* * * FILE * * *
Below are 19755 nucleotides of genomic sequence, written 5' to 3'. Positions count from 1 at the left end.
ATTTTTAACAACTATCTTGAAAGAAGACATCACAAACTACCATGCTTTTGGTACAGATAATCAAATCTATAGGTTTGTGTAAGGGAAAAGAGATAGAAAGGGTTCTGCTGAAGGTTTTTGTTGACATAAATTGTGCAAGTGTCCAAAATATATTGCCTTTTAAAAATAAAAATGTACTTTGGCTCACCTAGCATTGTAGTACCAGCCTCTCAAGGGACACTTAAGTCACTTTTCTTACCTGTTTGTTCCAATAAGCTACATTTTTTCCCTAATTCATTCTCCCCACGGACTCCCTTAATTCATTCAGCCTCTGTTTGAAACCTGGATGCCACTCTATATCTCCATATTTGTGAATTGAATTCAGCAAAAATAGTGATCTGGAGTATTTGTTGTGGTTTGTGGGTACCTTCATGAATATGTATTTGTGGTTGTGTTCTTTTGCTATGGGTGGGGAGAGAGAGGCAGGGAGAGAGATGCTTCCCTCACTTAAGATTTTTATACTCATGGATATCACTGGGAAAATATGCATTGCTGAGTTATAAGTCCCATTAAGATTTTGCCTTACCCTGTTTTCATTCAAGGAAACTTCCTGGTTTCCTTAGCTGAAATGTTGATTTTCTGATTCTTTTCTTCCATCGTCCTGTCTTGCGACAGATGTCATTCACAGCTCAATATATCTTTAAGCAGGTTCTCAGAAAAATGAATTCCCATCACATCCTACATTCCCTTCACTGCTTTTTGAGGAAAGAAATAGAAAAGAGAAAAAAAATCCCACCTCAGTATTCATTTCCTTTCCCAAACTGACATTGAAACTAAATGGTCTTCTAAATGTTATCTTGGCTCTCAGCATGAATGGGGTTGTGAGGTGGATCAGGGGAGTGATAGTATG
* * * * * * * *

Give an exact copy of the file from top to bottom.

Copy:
Below are 19755 nucleotides of genomic sequence, written 5' to 3'. Positions count from 1 at the left end.
ATTTTTAACAACTATCTTGAAAGAAGACATCACAAACTACCATGCTTTTGGTACAGATAATCAAATCTATAGGTTTGTGTAAGGGAAAAGAGATAGAAAGGGTTCTGCTGAAGGTTTTTGTTGACATAAATTGTGCAAGTGTCCAAAATATATTGCCTTTTAAAAATAAAAATGTACTTTGGCTCACCTAGCATTGTAGTACCAGCCTCTCAAGGGACACTTAAGTCACTTTTCTTACCTGTTTGTTCCAATAAGCTACATTTTTTCCCTAATTCATTCTCCCCACGGACTCCCTTAATTCATTCAGCCTCTGTTTGAAACCTGGATGCCACTCTATATCTCCATATTTGTGAATTGAATTCAGCAAAAATAGTGATCTGGAGTATTTGTTGTGGTTTGTGGGTACCTTCATGAATATGTATTTGTGGTTGTGTTCTTTTGCTATGGGTGGGGAGAGAGAGGCAGGGAGAGAGATGCTTCCCTCACTTAAGATTTTTATACTCATGGATATCACTGGGAAAATATGCATTGCTGAGTTATAAGTCCCATTAAGATTTTGCCTTACCCTGTTTTCATTCAAGGAAACTTCCTGGTTTCCTTAGCTGAAATGTTGATTTTCTGATTCTTTTCTTCCATCGTCCTGTCTTGCGACAGATGTCATTCACAGCTCAATATATCTTTAAGCAGGTTCTCAGAAAAATGAATTCCCATCACATCCTACATTCCCTTCACTGCTTTTTGAGGAAAGAAATAGAAAAGAGAAAAAAAATCCCACCTCAGTATTCATTTCCTTTCCCAAACTGACATTGAAACTAAATGGTCTTCTAAATGTTATCTTGGCTCTCAGCATGAATGGGGTTGTGAGGTGGATCAGGGGAGTGATAGTATG